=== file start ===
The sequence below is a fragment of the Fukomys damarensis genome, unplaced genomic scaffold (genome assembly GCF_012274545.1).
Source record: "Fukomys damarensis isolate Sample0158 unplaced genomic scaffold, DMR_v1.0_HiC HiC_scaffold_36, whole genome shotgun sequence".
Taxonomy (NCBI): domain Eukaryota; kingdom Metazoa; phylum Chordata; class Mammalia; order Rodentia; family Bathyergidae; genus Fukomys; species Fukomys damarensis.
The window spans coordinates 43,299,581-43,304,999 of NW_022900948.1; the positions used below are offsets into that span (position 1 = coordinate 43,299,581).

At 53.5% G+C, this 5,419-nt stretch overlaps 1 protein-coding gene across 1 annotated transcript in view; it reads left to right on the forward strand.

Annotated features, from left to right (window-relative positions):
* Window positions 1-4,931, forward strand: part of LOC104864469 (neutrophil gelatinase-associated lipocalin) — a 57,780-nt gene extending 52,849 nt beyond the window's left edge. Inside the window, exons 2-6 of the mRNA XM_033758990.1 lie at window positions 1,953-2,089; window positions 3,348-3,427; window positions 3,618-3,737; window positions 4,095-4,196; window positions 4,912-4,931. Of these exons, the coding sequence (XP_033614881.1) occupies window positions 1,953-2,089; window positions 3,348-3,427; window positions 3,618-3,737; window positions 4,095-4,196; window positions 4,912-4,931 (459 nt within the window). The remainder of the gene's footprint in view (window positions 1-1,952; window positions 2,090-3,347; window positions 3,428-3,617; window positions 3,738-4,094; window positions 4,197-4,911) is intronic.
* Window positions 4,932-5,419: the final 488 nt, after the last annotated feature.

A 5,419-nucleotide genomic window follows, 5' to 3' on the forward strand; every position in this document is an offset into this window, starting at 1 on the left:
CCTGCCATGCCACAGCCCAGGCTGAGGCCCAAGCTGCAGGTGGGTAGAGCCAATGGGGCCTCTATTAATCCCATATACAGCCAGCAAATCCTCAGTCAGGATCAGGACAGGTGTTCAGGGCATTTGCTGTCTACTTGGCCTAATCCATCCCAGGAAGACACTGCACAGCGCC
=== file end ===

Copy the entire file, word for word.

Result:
The sequence below is a fragment of the Fukomys damarensis genome, unplaced genomic scaffold (genome assembly GCF_012274545.1).
Source record: "Fukomys damarensis isolate Sample0158 unplaced genomic scaffold, DMR_v1.0_HiC HiC_scaffold_36, whole genome shotgun sequence".
Taxonomy (NCBI): domain Eukaryota; kingdom Metazoa; phylum Chordata; class Mammalia; order Rodentia; family Bathyergidae; genus Fukomys; species Fukomys damarensis.
The window spans coordinates 43,299,581-43,304,999 of NW_022900948.1; the positions used below are offsets into that span (position 1 = coordinate 43,299,581).

At 53.5% G+C, this 5,419-nt stretch overlaps 1 protein-coding gene across 1 annotated transcript in view; it reads left to right on the forward strand.

Annotated features, from left to right (window-relative positions):
* Window positions 1-4,931, forward strand: part of LOC104864469 (neutrophil gelatinase-associated lipocalin) — a 57,780-nt gene extending 52,849 nt beyond the window's left edge. Inside the window, exons 2-6 of the mRNA XM_033758990.1 lie at window positions 1,953-2,089; window positions 3,348-3,427; window positions 3,618-3,737; window positions 4,095-4,196; window positions 4,912-4,931. Of these exons, the coding sequence (XP_033614881.1) occupies window positions 1,953-2,089; window positions 3,348-3,427; window positions 3,618-3,737; window positions 4,095-4,196; window positions 4,912-4,931 (459 nt within the window). The remainder of the gene's footprint in view (window positions 1-1,952; window positions 2,090-3,347; window positions 3,428-3,617; window positions 3,738-4,094; window positions 4,197-4,911) is intronic.
* Window positions 4,932-5,419: the final 488 nt, after the last annotated feature.

A 5,419-nucleotide genomic window follows, 5' to 3' on the forward strand; every position in this document is an offset into this window, starting at 1 on the left:
CCTGCCATGCCACAGCCCAGGCTGAGGCCCAAGCTGCAGGTGGGTAGAGCCAATGGGGCCTCTATTAATCCCATATACAGCCAGCAAATCCTCAGTCAGGATCAGGACAGGTGTTCAGGGCATTTGCTGTCTACTTGGCCTAATCCATCCCAGGAAGACACTGCACAGCGCC